What about two parties negotiating a deal that benefits them both runs contrary to capitalism?
Well, in this case, one party is a faction of politicians, and the other is an outside corporation. If both benefit from the deal, who is left to pay the costs?
It could be customers, taxpayers, foriegners, or competitors. Did I miss anyone? Who pays in this case? Not foreigners, or competitors, or customers. So this was a deal hammered out to carve up taxpayers.
This isn't capitalism, it is the recipe for cronyism.
I think wonderful things about Amazon. They have done more to equalize material wealth to the poor in the last decade than everyone inspired by Marx in all of modern history.
The culture of Amazon is still a bit mind blowing to me today. I expect them to be bigger when all the rest of FAANG is dust.
But the Queens deal was bad for Amazon and Queens.
Amazon wants another HQ. They want it to be in a place that will help attract the talent. Seattle will not do for this, as they already have Seattle as an attractant. The next HQ city needs to be able to attract the talent currently graduating, and not be so bad that talent currently in Amazon would object to the transfer (so Detroit is out). I have never been to NYC, so I don't know Queens, but it seems like the kind of choice an HR and corporate RE committee would make. The best of a list of mediocre possible cities. Wherever is chosen eventually, will benefit and suffer.
So let's talk about the benefits and drawbacks, because we are 5 pages in, and still talking about this like it's sports.
Corporate enconomic benefits package: typically, this is a relief of taxes and regulations the corporation negotiates with politicians. It happens all the time, and sacrifices the local interests to the corporate and political interests. Sometimes, this works out well.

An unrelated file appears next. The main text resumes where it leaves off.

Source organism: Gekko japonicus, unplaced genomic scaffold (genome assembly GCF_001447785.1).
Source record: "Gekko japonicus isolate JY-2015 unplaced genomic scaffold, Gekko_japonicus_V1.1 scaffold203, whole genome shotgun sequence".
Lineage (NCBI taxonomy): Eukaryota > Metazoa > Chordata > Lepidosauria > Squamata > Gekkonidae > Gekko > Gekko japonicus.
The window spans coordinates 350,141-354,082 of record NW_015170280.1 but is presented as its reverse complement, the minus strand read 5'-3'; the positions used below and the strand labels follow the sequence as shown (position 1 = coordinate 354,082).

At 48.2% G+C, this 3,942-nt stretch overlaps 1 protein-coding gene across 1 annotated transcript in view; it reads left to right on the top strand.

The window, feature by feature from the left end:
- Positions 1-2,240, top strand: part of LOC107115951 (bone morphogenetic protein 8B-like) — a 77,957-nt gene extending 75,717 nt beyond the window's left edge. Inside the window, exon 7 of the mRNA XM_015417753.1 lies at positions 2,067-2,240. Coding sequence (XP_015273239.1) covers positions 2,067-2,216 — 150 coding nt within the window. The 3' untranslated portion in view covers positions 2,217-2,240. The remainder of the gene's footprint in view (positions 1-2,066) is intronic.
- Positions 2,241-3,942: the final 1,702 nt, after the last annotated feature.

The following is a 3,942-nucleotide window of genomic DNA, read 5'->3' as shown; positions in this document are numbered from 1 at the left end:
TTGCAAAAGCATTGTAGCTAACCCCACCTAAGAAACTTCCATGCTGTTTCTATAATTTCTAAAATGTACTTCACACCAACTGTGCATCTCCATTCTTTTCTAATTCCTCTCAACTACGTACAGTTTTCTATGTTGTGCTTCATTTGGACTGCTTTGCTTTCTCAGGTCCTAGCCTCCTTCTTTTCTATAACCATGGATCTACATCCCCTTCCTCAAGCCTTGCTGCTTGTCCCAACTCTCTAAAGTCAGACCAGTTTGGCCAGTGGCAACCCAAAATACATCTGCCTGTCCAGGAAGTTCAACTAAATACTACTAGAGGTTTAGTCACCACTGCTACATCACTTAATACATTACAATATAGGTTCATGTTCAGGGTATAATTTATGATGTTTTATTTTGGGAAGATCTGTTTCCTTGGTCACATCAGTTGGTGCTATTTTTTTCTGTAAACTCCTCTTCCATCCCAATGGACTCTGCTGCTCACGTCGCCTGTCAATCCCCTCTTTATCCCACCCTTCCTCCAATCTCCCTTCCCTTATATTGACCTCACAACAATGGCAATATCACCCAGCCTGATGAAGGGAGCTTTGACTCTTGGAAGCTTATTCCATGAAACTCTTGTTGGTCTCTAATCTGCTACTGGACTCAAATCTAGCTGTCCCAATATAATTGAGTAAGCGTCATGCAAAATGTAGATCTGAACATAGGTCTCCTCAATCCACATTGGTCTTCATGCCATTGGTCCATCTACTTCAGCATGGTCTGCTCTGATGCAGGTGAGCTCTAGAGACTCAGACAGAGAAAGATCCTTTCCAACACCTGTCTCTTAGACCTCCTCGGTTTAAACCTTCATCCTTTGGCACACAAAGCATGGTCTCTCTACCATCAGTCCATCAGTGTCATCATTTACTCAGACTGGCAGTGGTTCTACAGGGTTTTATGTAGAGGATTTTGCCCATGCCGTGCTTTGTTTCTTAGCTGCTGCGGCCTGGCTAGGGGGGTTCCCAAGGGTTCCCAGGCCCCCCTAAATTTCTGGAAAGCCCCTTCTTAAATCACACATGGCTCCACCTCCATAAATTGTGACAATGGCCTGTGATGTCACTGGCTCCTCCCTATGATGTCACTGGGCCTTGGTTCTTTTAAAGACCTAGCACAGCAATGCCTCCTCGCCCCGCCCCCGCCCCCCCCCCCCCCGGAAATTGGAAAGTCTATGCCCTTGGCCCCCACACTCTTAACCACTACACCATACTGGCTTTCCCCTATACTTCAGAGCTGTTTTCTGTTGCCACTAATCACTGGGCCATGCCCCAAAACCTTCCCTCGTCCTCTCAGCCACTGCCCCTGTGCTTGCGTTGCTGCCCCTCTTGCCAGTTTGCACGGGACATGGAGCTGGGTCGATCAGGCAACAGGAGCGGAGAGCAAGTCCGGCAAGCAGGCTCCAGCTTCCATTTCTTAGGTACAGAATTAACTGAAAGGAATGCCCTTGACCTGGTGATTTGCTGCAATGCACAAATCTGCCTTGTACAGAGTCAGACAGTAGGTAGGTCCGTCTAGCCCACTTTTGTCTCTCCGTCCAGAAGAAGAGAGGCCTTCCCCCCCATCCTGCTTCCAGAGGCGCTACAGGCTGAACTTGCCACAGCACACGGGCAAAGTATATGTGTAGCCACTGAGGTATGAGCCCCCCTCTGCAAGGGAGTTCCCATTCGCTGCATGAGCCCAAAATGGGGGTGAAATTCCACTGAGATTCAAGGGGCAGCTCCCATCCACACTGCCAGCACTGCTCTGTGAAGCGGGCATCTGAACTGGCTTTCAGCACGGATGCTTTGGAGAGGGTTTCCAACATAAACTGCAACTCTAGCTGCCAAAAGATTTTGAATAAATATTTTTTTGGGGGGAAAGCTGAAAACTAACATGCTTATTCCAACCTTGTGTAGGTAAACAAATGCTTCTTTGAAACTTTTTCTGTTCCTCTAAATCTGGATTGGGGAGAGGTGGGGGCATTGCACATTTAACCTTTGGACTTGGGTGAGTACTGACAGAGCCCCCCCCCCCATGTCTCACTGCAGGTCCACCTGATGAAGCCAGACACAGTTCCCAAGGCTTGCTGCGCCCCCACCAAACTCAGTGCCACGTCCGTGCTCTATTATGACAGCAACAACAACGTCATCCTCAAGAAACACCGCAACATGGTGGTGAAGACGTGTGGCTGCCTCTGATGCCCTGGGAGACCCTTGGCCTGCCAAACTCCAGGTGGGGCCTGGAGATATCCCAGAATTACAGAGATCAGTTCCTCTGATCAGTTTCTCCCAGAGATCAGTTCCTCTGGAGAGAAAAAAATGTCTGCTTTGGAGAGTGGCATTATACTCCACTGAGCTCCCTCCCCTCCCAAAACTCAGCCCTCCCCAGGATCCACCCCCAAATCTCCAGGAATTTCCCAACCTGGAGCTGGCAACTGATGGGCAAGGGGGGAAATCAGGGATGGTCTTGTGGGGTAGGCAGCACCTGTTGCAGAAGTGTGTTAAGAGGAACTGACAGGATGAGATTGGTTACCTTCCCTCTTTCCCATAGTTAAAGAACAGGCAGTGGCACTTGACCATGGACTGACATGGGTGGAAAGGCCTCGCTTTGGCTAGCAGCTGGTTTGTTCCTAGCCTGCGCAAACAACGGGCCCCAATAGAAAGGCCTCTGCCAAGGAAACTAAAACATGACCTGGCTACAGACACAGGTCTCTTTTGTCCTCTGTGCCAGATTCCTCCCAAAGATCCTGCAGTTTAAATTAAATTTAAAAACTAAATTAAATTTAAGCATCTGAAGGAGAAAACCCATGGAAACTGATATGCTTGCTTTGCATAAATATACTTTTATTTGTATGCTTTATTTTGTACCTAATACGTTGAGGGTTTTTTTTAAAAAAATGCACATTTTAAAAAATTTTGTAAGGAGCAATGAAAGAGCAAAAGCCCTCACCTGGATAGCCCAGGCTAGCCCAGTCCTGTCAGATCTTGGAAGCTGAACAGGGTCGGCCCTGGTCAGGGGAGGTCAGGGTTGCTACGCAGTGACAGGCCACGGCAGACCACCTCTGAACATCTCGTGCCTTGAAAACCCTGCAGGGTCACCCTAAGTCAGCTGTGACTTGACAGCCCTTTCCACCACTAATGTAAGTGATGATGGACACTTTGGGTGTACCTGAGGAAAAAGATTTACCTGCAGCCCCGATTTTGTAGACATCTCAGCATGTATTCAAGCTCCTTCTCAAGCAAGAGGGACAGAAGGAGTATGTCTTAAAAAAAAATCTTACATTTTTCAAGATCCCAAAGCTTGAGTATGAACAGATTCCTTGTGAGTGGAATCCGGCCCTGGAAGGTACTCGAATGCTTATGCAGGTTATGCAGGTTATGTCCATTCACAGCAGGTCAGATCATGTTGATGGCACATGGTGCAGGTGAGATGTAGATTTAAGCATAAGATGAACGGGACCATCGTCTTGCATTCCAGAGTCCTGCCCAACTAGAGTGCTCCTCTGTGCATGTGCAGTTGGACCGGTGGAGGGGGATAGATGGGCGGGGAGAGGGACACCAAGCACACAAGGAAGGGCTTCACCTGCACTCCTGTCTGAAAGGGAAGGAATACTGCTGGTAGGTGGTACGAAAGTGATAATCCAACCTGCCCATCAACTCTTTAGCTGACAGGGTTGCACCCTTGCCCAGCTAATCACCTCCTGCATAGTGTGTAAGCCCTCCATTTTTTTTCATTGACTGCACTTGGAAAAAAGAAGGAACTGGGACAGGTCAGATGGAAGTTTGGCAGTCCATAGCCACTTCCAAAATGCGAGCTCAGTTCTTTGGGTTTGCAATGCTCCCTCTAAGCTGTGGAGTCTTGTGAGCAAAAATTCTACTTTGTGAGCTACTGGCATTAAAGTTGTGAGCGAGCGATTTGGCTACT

My first job in cabling was working on building 4 in the DuPont, Wa Intel plant. When I did it in the nineties, Dupont was a freeway exit, a street, and the plant. 20 years later, Intel closed the plant, and I went back to bid on some of the building and plant that was auctioned off after the closure.
Now there's a retail district, other businesses, and the old plant is being converted into a giant trucking/warehouse operation. There's a few housing developments, and all the other makings of new suburbia.
What was sacrificed/gained? Intel spent a ton of money on facilities/infrastructure, but saved a ton in B&O taxes. They were thinking in short term the whole time. When we were building it, the story on site was that it was a short term project for Intel, and they would shut it down when the tax breaks went away. And they did. I assume it worked out well for Intel, as it seems to have followed their plans.
But what about the locals? Before, they were close to I-5 and pretty much had to go elsewhere (mainly the local military base(s) ) for employment. Now, there is a variety of opportunities they didn't have 20 years ago. Intel didn't pay B&O taxes for the whole time lthey were here. But they paid sales tax on everything they used, and all the employees they brought to the plant paid taxes, and the businesses around them paid all their taxes. The local schools had a very sudden influx of both students and revenues. I have no idea how that went. The area moved from a patch of woods and a few houses/farms, to a shiny new edge of the Seattle Sprawl. Is this better/worse/neutral? That's a value judgement. It's just different. I think it would have happened anyway, but in a far less organized, more organic, way.
But that's really the best case example. Because there was almost no infrastructure there, and we place little economic value on forest.